According to NASA, an exceptionally rare event will occur this week where a colossal asteroid will approach closer to Earth than the moon, an event that only takes place once per decade.
This asteroid, called 2023 DZ2, was recently discovered by astronomers at Spain's La Palma-based Roque de los Muchachos Observatory on February 27 of this year.
NASA indicates that the asteroid is estimated to be between 140 to 310 feet in size and is traveling at a velocity of 17,403 miles per hour.
For context, NASA's Center for Near Earth Object Studies has stated that the colossal rock will pass Earth at a distance of 108,758 miles, while the moon is situated 238,855 miles away.
NASA's Asteroid Watch took to Twitter to share: "A newly discovered #asteroid named 2023 DZ2 will safely pass by Earth on Saturday at 100K+ miles away."
"While close approaches are a regular occurrence, one by an asteroid of this size (140-310 ft) happens only about once per decade, providing a unique opportunity for science."
"Astronomers with the International Asteroid Warning Network are using this close approach to learn as much as possible about 2023 DZ2 in a short time period - good practice for #PlanetaryDefense in the future if a potential asteroid threat were ever discovered."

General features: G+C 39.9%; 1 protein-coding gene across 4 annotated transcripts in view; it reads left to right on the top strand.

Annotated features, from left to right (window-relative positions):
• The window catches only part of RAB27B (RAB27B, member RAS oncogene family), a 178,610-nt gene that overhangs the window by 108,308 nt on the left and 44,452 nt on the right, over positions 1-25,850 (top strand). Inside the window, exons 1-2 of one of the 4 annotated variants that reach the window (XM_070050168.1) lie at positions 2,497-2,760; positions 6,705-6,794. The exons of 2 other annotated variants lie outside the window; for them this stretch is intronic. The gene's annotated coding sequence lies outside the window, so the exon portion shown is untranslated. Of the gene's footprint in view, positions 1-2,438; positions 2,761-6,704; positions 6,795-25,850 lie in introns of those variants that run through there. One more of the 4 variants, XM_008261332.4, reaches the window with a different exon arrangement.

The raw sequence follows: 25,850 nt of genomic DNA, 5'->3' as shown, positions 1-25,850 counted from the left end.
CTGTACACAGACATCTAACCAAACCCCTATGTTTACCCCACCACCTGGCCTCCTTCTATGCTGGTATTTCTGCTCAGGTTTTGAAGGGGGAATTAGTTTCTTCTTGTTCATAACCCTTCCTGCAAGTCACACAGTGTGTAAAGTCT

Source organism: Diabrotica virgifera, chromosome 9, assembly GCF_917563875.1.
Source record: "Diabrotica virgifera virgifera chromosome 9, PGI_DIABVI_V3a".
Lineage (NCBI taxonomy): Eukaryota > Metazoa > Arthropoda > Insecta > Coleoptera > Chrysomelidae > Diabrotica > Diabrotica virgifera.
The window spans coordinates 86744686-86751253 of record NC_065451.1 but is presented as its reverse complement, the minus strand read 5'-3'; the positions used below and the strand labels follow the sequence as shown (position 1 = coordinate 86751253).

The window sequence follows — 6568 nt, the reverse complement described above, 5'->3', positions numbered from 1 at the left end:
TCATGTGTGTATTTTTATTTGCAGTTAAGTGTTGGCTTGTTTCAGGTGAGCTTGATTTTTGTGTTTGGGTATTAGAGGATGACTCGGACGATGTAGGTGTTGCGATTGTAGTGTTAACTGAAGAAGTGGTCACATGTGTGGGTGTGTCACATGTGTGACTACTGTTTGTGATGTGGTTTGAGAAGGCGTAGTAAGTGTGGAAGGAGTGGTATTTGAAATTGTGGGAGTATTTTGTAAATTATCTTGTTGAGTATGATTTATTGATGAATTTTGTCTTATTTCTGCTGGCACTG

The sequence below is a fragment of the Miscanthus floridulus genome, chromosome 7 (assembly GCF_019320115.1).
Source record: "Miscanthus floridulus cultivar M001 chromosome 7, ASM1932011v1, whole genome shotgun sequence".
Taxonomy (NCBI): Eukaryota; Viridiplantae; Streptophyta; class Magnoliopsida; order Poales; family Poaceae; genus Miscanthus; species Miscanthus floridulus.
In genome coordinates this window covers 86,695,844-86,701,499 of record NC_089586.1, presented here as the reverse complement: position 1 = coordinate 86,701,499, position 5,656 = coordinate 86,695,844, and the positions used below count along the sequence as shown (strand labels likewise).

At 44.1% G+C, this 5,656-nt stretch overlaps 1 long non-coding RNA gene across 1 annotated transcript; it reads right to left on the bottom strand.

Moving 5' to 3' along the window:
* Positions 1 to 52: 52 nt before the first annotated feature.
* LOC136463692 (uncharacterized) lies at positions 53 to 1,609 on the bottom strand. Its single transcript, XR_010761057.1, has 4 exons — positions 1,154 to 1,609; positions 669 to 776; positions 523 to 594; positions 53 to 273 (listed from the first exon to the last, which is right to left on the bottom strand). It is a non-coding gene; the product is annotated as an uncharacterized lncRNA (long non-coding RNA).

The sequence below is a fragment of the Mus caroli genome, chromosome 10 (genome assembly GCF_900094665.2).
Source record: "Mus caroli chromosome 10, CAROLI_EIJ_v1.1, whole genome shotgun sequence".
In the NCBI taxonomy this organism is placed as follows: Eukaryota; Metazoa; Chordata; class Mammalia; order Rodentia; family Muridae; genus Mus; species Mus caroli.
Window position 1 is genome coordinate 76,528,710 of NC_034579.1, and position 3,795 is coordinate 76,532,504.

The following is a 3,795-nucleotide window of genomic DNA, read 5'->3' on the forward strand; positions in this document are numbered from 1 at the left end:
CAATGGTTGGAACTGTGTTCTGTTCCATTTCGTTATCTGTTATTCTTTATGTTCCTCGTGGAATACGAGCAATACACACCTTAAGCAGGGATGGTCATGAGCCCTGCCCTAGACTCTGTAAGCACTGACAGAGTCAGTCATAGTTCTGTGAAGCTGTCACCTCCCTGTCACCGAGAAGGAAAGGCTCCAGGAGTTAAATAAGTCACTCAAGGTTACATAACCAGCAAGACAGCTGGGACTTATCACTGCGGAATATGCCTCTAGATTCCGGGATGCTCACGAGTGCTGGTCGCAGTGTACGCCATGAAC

There is a possibility of catching a glimpse of 2023 DZ2 as it flies by; however, a telescope would likely be necessary.
The asteroid will approach Earth closest on Saturday, March 25, but it will be observable in the days leading up to that. According to Derek Smale, an astronomer and program manager at the UK Space Agency, the asteroid is currently only visible through large telescopes.
Still, it is expected to brighten during its closest approach, and by Thursday evening, it may even be visible through binoculars and certainly through a small telescope.
"If you can get away from bright street/car/building lights (and give your eyes time to adapt to the dark), you'll have a much better chance of spotting it," Smale shared.
"The asteroid will be brightest during its closest pass on Saturday, but the best time to see it (from the UK) is probably on Friday evening, where it will be just below the Beehive Cluster of stars in the constellation of Cancer."